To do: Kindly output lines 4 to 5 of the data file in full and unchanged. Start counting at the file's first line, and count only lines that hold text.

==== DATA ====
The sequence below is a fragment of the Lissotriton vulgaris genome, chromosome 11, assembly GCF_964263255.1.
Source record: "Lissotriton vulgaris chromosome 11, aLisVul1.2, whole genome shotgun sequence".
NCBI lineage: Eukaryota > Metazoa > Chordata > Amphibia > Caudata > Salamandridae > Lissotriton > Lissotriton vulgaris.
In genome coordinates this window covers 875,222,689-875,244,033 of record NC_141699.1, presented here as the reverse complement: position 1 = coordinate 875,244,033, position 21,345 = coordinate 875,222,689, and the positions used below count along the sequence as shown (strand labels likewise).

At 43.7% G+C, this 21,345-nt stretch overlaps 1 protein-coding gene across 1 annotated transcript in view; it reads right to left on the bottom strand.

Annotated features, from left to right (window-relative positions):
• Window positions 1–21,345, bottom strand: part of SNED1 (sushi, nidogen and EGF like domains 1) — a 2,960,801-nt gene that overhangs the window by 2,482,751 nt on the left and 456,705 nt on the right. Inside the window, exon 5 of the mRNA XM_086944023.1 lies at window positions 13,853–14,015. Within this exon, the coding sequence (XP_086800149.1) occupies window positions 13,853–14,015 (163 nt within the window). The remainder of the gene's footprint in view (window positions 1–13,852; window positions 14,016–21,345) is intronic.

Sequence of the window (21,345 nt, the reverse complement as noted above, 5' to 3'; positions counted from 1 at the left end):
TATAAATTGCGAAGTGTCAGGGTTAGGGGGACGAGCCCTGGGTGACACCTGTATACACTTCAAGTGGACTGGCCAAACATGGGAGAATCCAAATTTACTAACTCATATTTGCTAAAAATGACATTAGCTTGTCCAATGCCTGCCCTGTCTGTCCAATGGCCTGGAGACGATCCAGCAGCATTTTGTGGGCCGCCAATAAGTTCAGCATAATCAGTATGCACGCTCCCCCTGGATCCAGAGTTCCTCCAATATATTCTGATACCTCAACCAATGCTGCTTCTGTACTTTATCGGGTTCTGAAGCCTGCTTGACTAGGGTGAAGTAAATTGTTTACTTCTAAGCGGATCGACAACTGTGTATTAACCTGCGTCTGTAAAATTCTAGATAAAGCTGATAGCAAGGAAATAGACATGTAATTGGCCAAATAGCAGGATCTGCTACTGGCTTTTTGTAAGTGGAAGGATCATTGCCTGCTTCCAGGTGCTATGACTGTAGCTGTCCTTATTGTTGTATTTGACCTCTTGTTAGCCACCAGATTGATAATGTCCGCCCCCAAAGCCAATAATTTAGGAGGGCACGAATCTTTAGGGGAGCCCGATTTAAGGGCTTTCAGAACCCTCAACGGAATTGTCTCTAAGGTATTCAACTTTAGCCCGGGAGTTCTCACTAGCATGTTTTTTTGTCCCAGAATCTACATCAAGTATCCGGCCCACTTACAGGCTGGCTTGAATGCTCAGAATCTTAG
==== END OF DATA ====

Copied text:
In genome coordinates this window covers 875,222,689-875,244,033 of record NC_141699.1, presented here as the reverse complement: position 1 = coordinate 875,244,033, position 21,345 = coordinate 875,222,689, and the positions used below count along the sequence as shown (strand labels likewise).

At 43.7% G+C, this 21,345-nt stretch overlaps 1 protein-coding gene across 1 annotated transcript in view; it reads right to left on the bottom strand.